Although the term loyal dog doesn’t apply to cats for very obvious reasons, cats are more affectionate than dogs. Cats are moody, yes, but when they take to liking you, they follow you everywhere.

Because cats are nimble and agile, they have no trouble bouncing from one surface to  another. Dogs can’t do that. But what makes cats follow us around?

Cats and their social circle

Cats are not only sociable, they are also fashionable animals– no offense to dog lovers. Domesticated cats tend to form cat communities based on shared love and food. This group is pretty much like a neighborhood.  Female cats bond with each other very fast, quite unlike a human neighborhood.  And there’s a dominant female that leads the group. Cats, like dogs, are very territorial, and the sexually active male cat has the biggest territory. Male cats are polygamous and they tend to extend dominance over other lesser-willed cat colonies, especially where other male cats are absent. On the average male dominated cat colonies may be 10 times bigger than female cat ruled territories.

Cat Follow Why Does My Cat Follow Me

Cat’s social graces

Cats mark their territories by urine–spraying much like dogs. Cats rub their faces or cheeks against each other. Another not- so-pleasant feline trait is they mark their territory with poop. (You should toilet-train your cat, if that’s the case.)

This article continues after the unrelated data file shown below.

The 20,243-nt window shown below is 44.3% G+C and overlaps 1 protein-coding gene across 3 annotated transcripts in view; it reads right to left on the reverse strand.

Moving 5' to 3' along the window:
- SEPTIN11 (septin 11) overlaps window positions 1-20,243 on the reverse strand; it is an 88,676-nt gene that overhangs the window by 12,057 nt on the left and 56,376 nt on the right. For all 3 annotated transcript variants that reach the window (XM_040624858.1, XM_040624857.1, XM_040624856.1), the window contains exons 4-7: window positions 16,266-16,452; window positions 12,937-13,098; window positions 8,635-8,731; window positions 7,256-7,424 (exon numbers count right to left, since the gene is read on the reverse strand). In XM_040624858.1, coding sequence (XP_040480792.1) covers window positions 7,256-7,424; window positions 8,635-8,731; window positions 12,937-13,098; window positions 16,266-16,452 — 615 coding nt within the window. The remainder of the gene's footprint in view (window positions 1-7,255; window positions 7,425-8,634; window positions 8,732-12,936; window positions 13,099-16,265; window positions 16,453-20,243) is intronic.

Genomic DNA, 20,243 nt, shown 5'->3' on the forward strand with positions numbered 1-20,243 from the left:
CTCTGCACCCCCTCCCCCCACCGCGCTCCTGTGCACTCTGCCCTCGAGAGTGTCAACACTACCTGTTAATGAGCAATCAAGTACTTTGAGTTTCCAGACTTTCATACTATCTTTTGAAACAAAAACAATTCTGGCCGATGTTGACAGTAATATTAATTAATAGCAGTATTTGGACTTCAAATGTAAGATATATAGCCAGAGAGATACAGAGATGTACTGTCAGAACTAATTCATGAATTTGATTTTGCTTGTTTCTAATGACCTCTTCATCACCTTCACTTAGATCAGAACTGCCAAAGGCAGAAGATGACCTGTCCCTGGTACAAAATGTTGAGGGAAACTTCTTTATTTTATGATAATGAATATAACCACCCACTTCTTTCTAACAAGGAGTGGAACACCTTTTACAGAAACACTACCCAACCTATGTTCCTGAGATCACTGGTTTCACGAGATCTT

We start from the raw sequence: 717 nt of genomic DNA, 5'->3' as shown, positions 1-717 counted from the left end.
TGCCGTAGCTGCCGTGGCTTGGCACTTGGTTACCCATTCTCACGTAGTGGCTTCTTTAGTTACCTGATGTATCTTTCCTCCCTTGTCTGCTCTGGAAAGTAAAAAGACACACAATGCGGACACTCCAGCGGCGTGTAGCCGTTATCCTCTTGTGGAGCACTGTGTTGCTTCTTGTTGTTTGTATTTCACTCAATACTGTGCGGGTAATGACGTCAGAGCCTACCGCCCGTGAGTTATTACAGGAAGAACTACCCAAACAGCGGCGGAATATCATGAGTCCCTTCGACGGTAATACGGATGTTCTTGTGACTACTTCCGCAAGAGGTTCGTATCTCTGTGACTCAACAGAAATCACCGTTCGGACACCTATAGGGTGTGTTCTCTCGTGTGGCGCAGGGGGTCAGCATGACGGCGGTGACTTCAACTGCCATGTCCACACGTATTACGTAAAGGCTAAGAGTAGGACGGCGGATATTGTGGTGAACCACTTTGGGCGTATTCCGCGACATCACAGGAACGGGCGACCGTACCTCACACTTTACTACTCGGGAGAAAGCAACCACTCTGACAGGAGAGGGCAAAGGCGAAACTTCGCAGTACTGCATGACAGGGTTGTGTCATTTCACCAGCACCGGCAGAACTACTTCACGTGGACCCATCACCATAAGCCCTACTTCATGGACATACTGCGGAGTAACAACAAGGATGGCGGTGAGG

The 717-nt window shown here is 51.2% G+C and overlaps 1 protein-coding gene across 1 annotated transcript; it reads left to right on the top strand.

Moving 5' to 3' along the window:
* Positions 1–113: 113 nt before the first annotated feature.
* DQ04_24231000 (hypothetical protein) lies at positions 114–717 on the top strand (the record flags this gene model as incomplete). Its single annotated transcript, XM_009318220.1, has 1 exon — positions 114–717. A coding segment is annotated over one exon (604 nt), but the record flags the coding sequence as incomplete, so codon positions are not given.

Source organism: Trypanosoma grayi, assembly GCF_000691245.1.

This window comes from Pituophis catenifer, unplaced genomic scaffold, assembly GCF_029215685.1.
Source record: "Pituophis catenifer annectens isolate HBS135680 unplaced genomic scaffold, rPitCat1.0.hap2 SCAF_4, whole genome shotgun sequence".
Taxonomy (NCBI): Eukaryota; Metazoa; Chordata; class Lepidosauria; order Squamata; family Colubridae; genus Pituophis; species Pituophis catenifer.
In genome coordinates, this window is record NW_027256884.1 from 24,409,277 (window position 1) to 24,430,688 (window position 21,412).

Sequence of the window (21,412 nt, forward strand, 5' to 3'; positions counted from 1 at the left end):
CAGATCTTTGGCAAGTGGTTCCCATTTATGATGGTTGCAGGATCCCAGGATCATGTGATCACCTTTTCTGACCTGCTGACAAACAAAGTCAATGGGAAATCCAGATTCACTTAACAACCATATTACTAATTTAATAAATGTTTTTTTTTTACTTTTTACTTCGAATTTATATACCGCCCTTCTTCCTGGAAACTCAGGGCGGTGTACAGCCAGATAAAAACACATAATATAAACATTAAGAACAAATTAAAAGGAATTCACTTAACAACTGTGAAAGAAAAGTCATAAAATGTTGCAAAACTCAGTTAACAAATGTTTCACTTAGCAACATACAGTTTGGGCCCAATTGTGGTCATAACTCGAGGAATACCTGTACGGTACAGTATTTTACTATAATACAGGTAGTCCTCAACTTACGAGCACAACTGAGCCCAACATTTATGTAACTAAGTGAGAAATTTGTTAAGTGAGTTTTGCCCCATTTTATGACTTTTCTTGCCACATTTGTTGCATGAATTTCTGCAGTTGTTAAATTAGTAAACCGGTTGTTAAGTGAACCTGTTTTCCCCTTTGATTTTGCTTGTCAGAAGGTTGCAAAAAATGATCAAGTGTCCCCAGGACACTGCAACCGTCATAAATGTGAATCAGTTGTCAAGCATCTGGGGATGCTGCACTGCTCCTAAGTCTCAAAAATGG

In more ways than one cats behave like us: they have also a demilitarized zone. There’s neutral space where they can roam freely without risk of getting attacked by fellow cats (stray dogs are an exception, of course).  Stepping out of these neutral areas means war. You’ve seen how cats chase one another on your rooftop and round your garden. Cats make you know you’ve strayed too far down the neutral line when they stare hard at you, hiss, and start to growl. If you don’t catch the message, they’d make short bursts of noise, and lunge at you. While cats live together in a community, they fail at social survival skills: they prowl for food alone.

Cats use a variety of sounds, sometimes mimicking that of a baby, to communicate with one another. They purr, meow, cry, squeak, and grunt. Cats are very moody: you can’t make them like you all the time. As such they have varying body language signs which you can tell by the way their ears, tail, paws, and body are positioned. The most socially telling parts are the cat’s ears and tails—an upright tail means gracious greeting, it can also tell the cat’s social rank—the more frequent a cat raises its tail  the lower the social position—unlike dogs.

Cat’s connection with you

Your cat follows you around because it feels a connection with you. It is your cat’s means to let you know that he wants you to accept him or her. It’s, moreover, a part of their survival mechanism–in their ancestral memory as primitive tigers, they had always been hunted down and driven away. Cats look up to you as its second mother, even if they’re already old. Way into their adulthood, cats never get over that feeling of being attended to and cared for.




Categories: Animals

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